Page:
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A Few Final Memories of Rome

Over the course of my posts, I've made a point to write about the things that have really had an impact on me. I imagine it's probably much more interesting and enjoyable for you, the readers, when I can put all of myself into my posts. So with this last post, I'd like to tell you about a few of the really amazing experiences I've had here that I couldn't really fit in anywhere else.


As I'm sure you already know, Italy is known for it's amazing cuisine (which I am going to miss dearly when I get home tomorrow) and CEA has really spoiled us with opportunities to try all different kinds of Italian foods. One of my favorite experiences was a lunch outing we went on with my Sociology class which exposed us to the unique cuisine associated with a fairly recent movement called Slow Food. After McDonalds invaded the Piedmont in the 1980s, a man named Carlo Petrini started this movement in order to encourage people to practice cleaner and healthier food practices. Slow Food advocates for the use of seasonal, local foods that are prepared and served with the intent to bring people together over their meal. For more information, check out the Slow Food international website.

Last week, we had lunch at a Slow Food certified restaurant a few blocks from the GC called Uve e Forme. Our lunch consisted of three courses which were all prepared fresh, onsite while we sat and talked. The antipasto was a sort of seafood cake with real octopus or goat cheese wrapped in a savory bresaola for those of us who don't like seafood. For a primit piatti, we had short, brown rice with bits on onion and celery - the combination was surprisingly flavorful and probably one of my favorite dishes I've had in Rome. For dolce, the restaurant served us their local twist on a dish called zuppa inglese, or English tripe, which had a delicious citrus flavor. I can say with absolute certainty that this meal was one of the best I've had this semester and I am very grateful to have had the opportunity to see the Slow Food principles in action.

Earlier in the semester, I had the pleasure of sitting down with an Italian documentary and film maker who happens to be a friend of my history professor. Lorenzo Conte is one half of a reasonably well-known filmmaking duo who produce films about organized crime in Italy. He and his partner, Davide Barletti, are known mostly for their documentaries but in 2007, they made a feature film called Fine Pena Mai which is based on the autobiography of Antonio Perrone, a member of Sacra Corona United, the now disbanded criminal organization which operated in Puglia in the 1980s.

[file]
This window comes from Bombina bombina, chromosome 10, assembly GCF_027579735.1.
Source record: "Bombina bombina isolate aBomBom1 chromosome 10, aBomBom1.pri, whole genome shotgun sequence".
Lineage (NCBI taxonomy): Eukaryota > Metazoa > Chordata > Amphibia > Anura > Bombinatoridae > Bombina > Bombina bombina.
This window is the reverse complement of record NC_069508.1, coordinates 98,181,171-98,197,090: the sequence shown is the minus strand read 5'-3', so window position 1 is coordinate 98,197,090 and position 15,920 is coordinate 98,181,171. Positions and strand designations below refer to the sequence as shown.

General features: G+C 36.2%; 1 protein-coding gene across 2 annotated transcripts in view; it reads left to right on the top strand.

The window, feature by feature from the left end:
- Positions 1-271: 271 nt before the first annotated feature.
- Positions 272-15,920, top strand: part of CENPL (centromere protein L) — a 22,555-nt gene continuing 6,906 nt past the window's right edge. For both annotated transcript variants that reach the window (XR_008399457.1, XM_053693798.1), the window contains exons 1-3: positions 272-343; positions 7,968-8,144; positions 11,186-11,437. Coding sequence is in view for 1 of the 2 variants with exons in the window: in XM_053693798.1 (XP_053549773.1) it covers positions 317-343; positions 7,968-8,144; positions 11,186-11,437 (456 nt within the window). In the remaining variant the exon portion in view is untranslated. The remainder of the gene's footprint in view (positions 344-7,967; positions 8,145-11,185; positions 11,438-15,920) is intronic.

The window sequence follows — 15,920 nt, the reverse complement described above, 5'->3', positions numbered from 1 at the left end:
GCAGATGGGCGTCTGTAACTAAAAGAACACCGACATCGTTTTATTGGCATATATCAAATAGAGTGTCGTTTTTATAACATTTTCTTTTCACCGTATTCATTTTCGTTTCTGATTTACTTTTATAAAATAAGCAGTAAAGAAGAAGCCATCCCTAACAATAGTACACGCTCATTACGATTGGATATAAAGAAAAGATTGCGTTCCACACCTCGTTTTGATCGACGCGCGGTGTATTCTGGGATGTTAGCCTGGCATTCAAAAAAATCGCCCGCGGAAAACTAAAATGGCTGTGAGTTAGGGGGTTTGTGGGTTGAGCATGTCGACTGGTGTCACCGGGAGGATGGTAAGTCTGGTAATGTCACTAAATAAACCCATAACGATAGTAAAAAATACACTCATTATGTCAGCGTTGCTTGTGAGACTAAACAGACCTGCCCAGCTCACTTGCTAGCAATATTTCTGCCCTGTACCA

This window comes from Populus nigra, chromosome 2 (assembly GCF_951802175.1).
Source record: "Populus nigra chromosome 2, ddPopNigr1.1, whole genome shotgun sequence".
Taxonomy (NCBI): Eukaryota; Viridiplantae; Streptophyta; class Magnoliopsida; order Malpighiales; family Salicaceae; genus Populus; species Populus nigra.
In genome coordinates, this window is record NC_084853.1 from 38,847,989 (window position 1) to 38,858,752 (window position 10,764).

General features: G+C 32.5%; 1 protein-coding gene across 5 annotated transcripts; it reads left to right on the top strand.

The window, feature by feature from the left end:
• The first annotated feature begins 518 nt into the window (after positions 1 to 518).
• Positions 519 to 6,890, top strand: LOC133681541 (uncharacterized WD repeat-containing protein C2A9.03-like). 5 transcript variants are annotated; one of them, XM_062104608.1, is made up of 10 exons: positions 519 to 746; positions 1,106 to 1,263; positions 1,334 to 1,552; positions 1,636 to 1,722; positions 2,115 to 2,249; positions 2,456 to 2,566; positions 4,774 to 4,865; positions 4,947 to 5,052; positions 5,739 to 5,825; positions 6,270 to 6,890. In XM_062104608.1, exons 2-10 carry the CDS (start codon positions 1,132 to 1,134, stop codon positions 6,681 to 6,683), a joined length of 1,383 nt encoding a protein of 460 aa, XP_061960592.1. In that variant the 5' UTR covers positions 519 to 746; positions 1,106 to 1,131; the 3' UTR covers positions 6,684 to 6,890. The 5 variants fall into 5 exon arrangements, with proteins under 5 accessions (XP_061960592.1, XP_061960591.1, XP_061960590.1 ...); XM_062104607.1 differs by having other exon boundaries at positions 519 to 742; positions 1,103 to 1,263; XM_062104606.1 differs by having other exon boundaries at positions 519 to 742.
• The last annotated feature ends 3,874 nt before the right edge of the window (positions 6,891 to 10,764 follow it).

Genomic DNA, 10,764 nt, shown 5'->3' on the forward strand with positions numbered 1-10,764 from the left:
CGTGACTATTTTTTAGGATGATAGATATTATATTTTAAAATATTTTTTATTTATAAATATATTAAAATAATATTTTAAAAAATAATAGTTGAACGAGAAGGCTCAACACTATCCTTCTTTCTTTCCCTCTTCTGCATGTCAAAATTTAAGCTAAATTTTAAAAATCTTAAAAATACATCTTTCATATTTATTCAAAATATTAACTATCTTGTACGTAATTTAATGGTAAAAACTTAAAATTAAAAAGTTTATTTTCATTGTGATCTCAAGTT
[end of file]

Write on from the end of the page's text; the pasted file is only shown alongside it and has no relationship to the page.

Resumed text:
During our interview, Lorenzo told me a bit about how the movie came to be and how it has impacted his life and career. The film came to life with the help of some of the real-life protagonists with whom Lorenzo and Davide still maintain a close relationship; Lorenzo names Perrone's wife Daniela as one of the main reasons why the film was such a success. He says that working with this actual people was both a blessing a a great responsibility because it was imperative that he bring as much of their reality into the film as possible. He never minded the responsibility, though, because he says that in order to really understand organized crime, you MUST understand the people who are involved. While the film was never a great success, Lorenzo sees it as a dream come true. He was able to accomplish everything that he could in a documentary but he did so in a feature film which he considers to be a huge milestone. Moreover, he says that it was a very personal growing experiences that changed him both as a film maker and a person.


Thank you very much for your attention and interest over the course of the semester. Writing for you has given me the chance to reflect on my experiences a little more than usual for which I am grateful. My only regret is that I can only give you words - they don't do these experiences justice. But I hope you enjoyed reading about them, nevertheless, and please think of them if you ever have the chance to visit Rome.


By Caitlin Smith
University of Maryland, Baltimore County

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